Standing shackled in a Lucas County Common Pleas courtroom with her family behind her, Dawn Fisher said her eyes had been opened and that she was ready to live life again as an improved person.
Convicted in 2006 for having a sexual relationship with a teenage boy and giving birth to his child, Fisher was sent to prison in July, 2007, for violating conditions of her probation. Yesterday, after twice denying her requests for early release, Judge James Bates released Fisher from her two-year sentence, ordering her not to have any contact with the victim.
Under consideration was a letter from the victim's mother, who said that her now 3-year-old granddaughter needs her mother out of prison.
"I, being the mother of the boy involved, feel her release would be extremely beneficial for her daughter [my granddaughter]. I feel mother and daughter have been apart long enough," the victim's mother said in a letter attached with the most recent motion for judicial release.
Fisher, 34, formerly of Swanton, gave birth in December, 2005. She had begun the relationship with the boy, then 14, the year before.
A mother of three, she pleaded no contest in September, 2006, to unlawful sexual conduct with a minor and was sentenced to house arrest and probation. She violated those conditions in 2007 when she failed to complete sex-offender treatment programs ordered at her sentencing. Judge Bates said yesterday that he was not making similar programs a condition of the two years of community control imposed yesterday.
Fisher had no comment as she was led away from the courtroom. But her parents, husband, and brother, who were there, said they were ready to help her put her past behind her.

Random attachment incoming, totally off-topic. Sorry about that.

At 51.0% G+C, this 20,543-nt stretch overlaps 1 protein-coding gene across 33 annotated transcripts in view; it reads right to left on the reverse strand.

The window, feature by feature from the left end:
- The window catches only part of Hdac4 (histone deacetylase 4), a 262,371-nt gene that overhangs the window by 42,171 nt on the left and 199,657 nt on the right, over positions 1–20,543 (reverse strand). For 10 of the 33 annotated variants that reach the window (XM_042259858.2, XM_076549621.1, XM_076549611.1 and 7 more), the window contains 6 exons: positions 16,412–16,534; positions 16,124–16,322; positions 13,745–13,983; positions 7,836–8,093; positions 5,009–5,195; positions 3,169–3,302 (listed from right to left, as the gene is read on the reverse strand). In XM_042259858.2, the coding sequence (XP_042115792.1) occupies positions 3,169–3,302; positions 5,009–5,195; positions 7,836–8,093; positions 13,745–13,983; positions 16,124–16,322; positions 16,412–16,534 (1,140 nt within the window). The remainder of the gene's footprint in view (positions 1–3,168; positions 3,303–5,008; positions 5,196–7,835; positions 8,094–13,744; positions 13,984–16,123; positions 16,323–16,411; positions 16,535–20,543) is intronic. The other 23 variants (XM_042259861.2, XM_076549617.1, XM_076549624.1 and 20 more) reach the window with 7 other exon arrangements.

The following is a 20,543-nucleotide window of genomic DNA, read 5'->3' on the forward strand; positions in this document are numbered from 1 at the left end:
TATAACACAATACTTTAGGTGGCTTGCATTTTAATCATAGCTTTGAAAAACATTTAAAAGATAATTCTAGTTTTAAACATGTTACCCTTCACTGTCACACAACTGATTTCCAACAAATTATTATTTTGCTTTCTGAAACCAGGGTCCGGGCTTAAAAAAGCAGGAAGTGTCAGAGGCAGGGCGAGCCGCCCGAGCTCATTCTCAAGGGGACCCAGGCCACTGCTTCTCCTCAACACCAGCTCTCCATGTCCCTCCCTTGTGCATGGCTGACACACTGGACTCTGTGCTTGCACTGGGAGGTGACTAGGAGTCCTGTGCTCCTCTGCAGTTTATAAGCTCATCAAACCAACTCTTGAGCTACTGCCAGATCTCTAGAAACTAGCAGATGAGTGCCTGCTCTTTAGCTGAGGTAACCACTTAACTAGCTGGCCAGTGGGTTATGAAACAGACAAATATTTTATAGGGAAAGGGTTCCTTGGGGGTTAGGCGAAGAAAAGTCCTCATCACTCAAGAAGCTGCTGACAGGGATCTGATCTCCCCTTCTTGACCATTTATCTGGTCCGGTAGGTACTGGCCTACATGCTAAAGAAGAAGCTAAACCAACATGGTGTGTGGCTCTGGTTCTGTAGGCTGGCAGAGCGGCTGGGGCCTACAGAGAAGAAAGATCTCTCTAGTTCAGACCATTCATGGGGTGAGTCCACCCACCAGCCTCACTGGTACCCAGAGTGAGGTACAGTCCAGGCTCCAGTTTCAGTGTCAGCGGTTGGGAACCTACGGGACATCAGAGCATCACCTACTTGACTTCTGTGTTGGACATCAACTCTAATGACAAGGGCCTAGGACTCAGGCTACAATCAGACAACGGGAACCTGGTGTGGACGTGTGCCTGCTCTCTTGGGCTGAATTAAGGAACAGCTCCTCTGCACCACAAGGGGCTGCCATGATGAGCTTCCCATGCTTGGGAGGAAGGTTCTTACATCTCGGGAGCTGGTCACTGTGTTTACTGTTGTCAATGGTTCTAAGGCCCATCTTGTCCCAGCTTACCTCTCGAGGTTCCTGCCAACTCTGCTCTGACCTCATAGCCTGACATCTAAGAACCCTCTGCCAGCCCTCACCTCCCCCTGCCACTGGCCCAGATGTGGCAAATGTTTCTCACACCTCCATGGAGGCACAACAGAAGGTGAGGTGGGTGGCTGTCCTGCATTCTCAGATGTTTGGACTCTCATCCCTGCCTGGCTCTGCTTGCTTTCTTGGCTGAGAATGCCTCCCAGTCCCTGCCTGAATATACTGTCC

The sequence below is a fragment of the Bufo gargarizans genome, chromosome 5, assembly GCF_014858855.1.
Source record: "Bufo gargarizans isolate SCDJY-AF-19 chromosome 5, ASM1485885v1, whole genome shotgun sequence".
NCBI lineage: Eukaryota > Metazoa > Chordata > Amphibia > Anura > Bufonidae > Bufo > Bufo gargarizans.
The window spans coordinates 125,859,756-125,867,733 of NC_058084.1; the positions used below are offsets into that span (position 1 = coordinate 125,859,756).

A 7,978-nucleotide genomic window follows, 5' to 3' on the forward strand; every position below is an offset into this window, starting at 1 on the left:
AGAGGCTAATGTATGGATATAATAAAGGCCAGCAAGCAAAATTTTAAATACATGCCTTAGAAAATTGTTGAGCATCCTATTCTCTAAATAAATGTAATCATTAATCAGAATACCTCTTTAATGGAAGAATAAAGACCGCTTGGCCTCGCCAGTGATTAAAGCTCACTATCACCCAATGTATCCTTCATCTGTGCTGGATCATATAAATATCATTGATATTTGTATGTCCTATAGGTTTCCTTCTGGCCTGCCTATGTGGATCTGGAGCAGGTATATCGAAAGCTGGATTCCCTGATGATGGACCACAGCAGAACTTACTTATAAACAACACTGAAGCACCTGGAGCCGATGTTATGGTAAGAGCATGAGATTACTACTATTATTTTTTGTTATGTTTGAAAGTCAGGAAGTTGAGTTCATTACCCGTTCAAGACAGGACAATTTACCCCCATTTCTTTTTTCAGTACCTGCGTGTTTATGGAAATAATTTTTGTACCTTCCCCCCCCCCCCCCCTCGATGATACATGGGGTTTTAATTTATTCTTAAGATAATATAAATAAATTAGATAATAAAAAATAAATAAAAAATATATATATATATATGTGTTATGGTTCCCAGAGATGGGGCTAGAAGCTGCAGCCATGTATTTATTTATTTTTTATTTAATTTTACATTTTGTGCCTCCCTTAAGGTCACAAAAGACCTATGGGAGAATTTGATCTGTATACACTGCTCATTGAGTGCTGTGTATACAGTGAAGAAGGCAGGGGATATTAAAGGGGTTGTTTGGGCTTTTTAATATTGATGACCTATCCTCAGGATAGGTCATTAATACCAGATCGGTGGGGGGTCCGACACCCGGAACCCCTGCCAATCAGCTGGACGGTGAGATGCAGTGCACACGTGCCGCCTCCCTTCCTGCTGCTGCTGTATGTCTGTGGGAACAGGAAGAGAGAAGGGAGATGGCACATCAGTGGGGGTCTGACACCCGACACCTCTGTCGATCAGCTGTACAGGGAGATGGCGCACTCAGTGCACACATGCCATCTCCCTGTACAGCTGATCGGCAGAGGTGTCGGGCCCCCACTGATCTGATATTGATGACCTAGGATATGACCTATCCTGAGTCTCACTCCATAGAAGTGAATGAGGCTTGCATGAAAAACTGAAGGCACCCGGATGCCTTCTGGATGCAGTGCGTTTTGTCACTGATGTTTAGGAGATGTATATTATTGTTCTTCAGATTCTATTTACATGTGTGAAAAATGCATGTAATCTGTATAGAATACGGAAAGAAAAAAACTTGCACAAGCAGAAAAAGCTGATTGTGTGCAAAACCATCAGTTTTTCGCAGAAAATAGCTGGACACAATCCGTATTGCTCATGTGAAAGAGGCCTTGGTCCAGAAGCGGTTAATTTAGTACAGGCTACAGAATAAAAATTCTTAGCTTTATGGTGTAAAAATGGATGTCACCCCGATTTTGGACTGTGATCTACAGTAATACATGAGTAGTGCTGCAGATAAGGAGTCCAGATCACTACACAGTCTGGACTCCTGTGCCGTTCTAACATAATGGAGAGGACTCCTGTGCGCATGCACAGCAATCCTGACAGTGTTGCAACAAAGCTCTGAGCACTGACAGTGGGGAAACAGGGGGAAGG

"My daughter was overwhelmed and beside herself in a lot of areas but now she has shown such strength," said her mother, Virginia Phillips, who has helped her son-in-law raise the young girl in her daughter's absence. "Now she's got it really all together."
Cleveland-based attorney Elizabeth Kelley told Judge Bates that she filed the most recent request for judicial release, not because she was stubborn or because Fisher was avoiding punishment, but because Fisher "desperately, passionately wants to return to her family, especially her three children."
And to ensure that she succeeds, Ms. Kelley submitted to the judge a "game plan" that included where Fisher would live, the support she would be given, and said that all appointments concerning the victim's visitation with his daughter would be handled through a third party.
"I would not have filed the third motion but for the fact that the victim's mother wrote a letter in support of early release," she said after the hearing, adding that Fisher had been "fully rehabilitated."
In a letter to the judge written Nov. 28, Fisher said she has remorse for her actions and that the experience has forced her to "succeed in bettering myself." She listed several programs and counseling that she completed while incarcerated and insisted that the experience was one she would never want to endure again.
"I will continue to work on bettering myself everyday upon my release," she wrote. " Grant me this judicial release and allow me to take care of my responsibilities at home and to start a better life."
The victim and his family were not in court yesterday.
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